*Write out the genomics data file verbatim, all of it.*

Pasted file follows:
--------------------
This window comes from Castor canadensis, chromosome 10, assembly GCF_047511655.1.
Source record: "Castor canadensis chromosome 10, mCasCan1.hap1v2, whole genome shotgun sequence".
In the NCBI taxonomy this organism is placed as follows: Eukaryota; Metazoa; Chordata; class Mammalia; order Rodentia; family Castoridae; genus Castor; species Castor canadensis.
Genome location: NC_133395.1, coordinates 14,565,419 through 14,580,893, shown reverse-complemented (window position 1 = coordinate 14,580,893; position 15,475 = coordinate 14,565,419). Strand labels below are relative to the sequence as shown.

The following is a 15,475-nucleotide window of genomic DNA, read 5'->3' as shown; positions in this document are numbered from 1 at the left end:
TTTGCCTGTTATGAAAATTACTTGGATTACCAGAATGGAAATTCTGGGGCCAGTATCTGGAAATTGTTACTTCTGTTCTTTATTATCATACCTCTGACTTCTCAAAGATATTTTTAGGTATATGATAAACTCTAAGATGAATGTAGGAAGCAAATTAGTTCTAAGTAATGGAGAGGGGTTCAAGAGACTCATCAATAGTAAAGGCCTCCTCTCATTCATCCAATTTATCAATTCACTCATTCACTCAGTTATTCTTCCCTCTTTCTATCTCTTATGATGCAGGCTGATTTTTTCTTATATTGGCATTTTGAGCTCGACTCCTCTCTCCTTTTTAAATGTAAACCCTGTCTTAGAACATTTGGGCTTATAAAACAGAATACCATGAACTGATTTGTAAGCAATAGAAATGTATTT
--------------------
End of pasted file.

This window comes from Castor canadensis, chromosome 10, assembly GCF_047511655.1.
Source record: "Castor canadensis chromosome 10, mCasCan1.hap1v2, whole genome shotgun sequence".
In the NCBI taxonomy this organism is placed as follows: Eukaryota; Metazoa; Chordata; class Mammalia; order Rodentia; family Castoridae; genus Castor; species Castor canadensis.
Genome location: NC_133395.1, coordinates 14,565,419 through 14,580,893, shown reverse-complemented (window position 1 = coordinate 14,580,893; position 15,475 = coordinate 14,565,419). Strand labels below are relative to the sequence as shown.

The following is a 15,475-nucleotide window of genomic DNA, read 5'->3' as shown; positions in this document are numbered from 1 at the left end:
TTTGCCTGTTATGAAAATTACTTGGATTACCAGAATGGAAATTCTGGGGCCAGTATCTGGAAATTGTTACTTCTGTTCTTTATTATCATACCTCTGACTTCTCAAAGATATTTTTAGGTATATGATAAACTCTAAGATGAATGTAGGAAGCAAATTAGTTCTAAGTAATGGAGAGGGGTTCAAGAGACTCATCAATAGTAAAGGCCTCCTCTCATTCATCCAATTTATCAATTCACTCATTCACTCAGTTATTCTTCCCTCTTTCTATCTCTTATGATGCAGGCTGATTTTTTCTTATATTGGCATTTTGAGCTCGACTCCTCTCTCCTTTTTAAATGTAAACCCTGTCTTAGAACATTTGGGCTTATAAAACAGAATACCATGAACTGATTTGTAAGCAATAGAAATGTATTT